Hello from elementary! It is now February. We’ve had a lot of stops and starts with snow days and illness, but it is a new month and we are ready to get back to work.
In our class, there are usually many different things going on at the same time. This makes each day exciting and offers many opportunities for children to learn from each other. I love working with the children to orchestrate a healthy learning environment. I keep a running record of lesson ideas and then gather groups of children who are ready to have particular lessons each morning. There is much emphasis on returning to complete follow-up work after a lesson and on ‘finishing what you start.’ This often means (groan) looking in your binder to see what needs to be completed. Here, the children are so excited to learn new things that they want to be invited to new lessons. It is, however, important to return to concepts to gain mastery or to practice a skill…not busy-work, but an opportunity for the child to see for himself if he understands. This is also a time for me to ask questions and observe the children to see if they understand. Recently, I have given lessons and observed children working on some of the following concepts: decimal fractions, calculation of area and volume, implied lines in art, creating balance in an artistic composition, the Zones of the earth, the timeline of early humans, the story of geometry, using words containing certain phonograms in sentences, research on the Rosetta Stone, subtraction with borrowing, the commutative law and measurement of perimeter. Of course, the children are still excited about woodworking (making constellations with wood plugs) and there is an ongoing flag craze. I am working on a second stage of research questions for the students that regularly research states and countries. Perhaps you will hear your child talking about some of these things at home.
Surprisingly there has also been a renewed interest in learning multiplication facts. Some of our older children now know their facts well and this has allowed them to move forward rapidly in certain lessons. Other children are watching and I have observed them (ah, the beauty of Montessori), self-motivating to practice with materials in the classroom that build these skills. Unfortunately, this will go away if you insist that your child practice at home. The question of how to get children to learn their math facts is one that I am asked often by parents. In Montessori, the goal is to first reach a strong understanding of the concept. For example, a child will first have an addition lesson with the golden beads (using units, tens, hundreds and thousands). The impression of adding two numbers together and getting a larger number is important. The child will continue to use materials to work through addition problems and will by nature of this practice gain experience with math facts. The facts come naturally by using materials that have fact practice built in or by playing games in a small group in which the children challenge themselves to get faster/better. Some examples of materials that build skills with facts (we have many) are work with the bead chains, laying out beads on the checkerboard, work with the finger-charts, filling in tables (that prepare for other lessons), and laying out the multiplication tables with beads. The idea is to get the children practicing their facts in a way that is self-correcting and fun (often because it leads to some exciting result in the lesson…the exposure of a pattern, for example). Be careful about asking a child to recite facts at home as a means of testing their mathematical understanding. Often, a child is working on a concept with the materials at school and then has an “ah-ha” moment in which connections are made. Also keep in mind that the Montessori materials are self-correcting and so allow the child to correct his/her work without feeling the judgement of getting an answer wrong when asked by a parent, friend, etc.. Finally, keep in mind that the way math was presented to most of us in school was so that we could regurgitate facts and formulas on tests. The Montessori emphasis is on understanding then facts.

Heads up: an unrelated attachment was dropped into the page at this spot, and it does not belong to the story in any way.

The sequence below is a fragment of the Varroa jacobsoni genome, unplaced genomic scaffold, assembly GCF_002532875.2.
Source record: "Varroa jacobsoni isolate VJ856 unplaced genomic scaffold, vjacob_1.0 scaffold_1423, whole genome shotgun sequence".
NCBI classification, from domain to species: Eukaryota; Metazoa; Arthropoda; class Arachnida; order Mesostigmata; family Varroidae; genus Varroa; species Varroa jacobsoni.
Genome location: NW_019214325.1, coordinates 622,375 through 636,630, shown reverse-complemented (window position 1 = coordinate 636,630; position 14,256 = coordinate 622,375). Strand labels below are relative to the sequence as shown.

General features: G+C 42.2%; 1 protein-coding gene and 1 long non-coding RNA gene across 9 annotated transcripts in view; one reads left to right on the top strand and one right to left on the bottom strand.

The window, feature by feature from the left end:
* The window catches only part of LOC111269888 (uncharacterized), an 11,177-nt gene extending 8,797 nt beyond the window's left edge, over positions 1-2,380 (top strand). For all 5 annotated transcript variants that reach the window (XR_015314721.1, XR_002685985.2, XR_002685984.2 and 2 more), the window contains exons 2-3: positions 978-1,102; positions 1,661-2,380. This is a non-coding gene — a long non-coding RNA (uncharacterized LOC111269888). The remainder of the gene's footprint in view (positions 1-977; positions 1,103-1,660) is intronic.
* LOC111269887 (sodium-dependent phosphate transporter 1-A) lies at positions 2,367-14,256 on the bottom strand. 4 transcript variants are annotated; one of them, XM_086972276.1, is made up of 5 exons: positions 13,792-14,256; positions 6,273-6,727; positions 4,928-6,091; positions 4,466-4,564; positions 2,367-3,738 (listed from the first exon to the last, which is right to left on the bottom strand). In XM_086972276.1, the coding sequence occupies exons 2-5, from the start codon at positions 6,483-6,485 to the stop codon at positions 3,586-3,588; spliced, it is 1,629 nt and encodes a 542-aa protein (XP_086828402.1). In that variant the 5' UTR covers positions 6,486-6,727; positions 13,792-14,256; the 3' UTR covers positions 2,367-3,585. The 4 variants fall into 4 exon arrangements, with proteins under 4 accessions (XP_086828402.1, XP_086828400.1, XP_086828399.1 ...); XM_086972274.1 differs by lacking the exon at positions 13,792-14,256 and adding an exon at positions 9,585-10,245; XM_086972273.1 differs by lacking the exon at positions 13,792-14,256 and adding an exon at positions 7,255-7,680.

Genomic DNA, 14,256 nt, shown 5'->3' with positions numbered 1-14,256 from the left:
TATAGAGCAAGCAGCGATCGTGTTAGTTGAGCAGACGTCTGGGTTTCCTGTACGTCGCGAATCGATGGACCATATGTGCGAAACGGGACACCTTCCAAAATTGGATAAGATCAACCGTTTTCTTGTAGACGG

I look forward to seeing you at the elementary gathering on February 6th at the Miller Building. Our Valentine exchange will take place on February 13th this year, as there is no school on the 14th. I encourage you to help your child make his/her own Valentines to exchange with classmates during the schoolday. The Valentines are much more meaningful this way and they are beautiful in their uniqueness.
Finally, I would like to thank Amy for coordinating with her brother-in-law Adama to have an African drum lesson in our class. This event was spontaneous and wonderful. Adama brought enough drums for each child to play his/her own. He taught the children some basic rhythms and introductions and then practiced with the children for about an hour and a half. The afternoon was a lot of fun! Thanks to Adama and Amy!